Date of Award
Senior Scholars Paper (Colby Access Only)
Colby College. Geology Dept.
Robert E. Nelson
Devonshire Marsh is a peatland on Bermuda. A 3cm diameter core was taken for palynologic, stratigraphic and radiometric analysis to determine the vegetational history of the marsh, and paleoenvironmental indications toward the island. Nine meters of core was obtained; samples from 20cm intervals were treated with a modified acetolysis procedure to extract fossil pollen and spores. On each slide the first 300 pollen grains and spores viewed were identified and counted. It was seen that Devonshire Marsh has undergone alternations of dry and moist periods in the time represented by this core; and that at least one, and perhaps two species in the marsh has suffered from anthropogenic impact. The stratigraphy of the marsh is predominantly woody, hydrous peat. One compact peat unit occurs at 5.5-6.0m. A radiocarbon date of 3520 +/- 100 B.P. was obtained at the base of this horizon. This correlates the unit to the very end of the Hypsithermal interval, and the end of a proposed North Atlantic thermal maximum. The pollen spectra from this unit are indicative of a substrate drier than present. A significant drop in Juniperus at the top of the core is believed to be the result of anthropogenic impact. Sabal also declines at the top. This decrease could be indicative of dropping mean annual temperatures or could be due to anthropogenic impact. In the absence of Juniperus and Sabal, Myrica is seen to dominate the pollen record of the marsh. A cyclical rise and fall of the Cyperaceae profile is concomitantly observed with a rise and fall of Poaceae profiles. The reason for this is unknown.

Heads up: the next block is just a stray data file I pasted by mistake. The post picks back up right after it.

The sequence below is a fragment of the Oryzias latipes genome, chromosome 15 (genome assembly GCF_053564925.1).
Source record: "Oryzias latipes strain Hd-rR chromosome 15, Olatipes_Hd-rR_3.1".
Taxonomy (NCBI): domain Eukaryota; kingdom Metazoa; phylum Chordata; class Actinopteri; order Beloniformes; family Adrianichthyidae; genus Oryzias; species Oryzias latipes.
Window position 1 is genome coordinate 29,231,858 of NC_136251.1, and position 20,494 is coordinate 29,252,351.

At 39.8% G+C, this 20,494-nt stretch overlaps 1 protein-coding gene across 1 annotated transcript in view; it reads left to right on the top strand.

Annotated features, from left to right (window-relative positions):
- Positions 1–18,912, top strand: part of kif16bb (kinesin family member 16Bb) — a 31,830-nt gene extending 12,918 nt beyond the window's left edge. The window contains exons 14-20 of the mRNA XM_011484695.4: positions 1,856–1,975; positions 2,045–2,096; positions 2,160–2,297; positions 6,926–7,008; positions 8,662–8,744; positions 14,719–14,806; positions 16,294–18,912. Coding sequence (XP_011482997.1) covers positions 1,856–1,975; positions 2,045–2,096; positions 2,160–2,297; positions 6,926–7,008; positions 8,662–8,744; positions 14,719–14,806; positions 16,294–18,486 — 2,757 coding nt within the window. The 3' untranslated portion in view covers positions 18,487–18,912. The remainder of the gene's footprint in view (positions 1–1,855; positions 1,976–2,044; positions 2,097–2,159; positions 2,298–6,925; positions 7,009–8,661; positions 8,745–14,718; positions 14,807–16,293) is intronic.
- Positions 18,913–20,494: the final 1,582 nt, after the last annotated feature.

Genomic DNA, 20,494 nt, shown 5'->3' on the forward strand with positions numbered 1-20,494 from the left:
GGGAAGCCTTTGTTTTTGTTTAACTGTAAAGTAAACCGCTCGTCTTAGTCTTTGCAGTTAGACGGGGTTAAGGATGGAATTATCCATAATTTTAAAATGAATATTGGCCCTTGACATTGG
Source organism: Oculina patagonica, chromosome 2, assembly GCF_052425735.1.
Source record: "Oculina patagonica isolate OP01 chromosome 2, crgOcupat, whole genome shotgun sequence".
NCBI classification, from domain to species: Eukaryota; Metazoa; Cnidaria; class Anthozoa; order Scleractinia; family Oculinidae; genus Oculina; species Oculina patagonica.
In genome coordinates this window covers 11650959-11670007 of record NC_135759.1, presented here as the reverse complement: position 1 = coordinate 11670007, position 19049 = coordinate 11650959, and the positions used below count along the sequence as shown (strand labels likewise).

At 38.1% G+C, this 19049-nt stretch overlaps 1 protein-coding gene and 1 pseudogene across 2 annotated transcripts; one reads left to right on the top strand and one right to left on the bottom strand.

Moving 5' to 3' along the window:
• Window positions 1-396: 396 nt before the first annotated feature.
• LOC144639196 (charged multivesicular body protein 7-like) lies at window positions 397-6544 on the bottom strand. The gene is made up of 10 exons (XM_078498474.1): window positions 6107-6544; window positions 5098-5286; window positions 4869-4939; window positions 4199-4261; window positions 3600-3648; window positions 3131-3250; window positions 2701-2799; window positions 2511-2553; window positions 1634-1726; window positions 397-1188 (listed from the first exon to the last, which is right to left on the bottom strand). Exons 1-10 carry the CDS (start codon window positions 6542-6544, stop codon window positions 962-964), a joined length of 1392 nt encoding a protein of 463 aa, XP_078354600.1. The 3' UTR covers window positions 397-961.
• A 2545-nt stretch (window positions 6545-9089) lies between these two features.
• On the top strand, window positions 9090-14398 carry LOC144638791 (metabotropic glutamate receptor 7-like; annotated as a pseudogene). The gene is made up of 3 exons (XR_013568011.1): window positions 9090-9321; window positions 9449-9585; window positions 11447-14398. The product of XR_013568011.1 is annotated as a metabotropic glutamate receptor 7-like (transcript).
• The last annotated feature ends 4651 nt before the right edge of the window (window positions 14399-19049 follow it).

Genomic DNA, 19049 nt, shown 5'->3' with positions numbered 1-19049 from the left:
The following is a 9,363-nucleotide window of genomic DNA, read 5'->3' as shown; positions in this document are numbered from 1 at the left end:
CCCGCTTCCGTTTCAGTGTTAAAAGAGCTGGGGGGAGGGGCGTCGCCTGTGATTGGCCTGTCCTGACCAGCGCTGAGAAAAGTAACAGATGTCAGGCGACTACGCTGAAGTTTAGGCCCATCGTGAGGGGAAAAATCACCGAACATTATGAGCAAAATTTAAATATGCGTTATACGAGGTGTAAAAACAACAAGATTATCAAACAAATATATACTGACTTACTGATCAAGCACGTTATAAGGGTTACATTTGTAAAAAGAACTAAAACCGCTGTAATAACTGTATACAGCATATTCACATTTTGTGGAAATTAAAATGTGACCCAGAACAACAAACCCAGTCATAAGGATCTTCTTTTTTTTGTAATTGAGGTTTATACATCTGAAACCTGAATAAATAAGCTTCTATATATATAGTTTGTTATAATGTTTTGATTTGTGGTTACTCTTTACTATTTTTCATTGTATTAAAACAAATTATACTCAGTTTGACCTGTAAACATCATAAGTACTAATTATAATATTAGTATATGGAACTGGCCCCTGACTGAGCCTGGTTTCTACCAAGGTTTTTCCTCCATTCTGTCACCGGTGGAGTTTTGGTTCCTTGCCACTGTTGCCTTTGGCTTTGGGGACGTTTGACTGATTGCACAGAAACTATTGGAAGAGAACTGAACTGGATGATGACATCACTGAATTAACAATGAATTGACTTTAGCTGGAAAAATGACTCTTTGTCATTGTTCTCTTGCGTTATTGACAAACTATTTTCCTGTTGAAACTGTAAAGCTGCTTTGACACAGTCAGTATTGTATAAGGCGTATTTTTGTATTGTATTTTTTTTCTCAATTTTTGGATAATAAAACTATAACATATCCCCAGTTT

Paleofloristic Trends, Devonshire Marsh, Bermuda, peatland
Recommended CitationvonWallmenich, Theodore N., "Paleofloristic Trends in Devonshire Marsh, Bermuda" (1992). Senior Scholar Papers. Paper 522.
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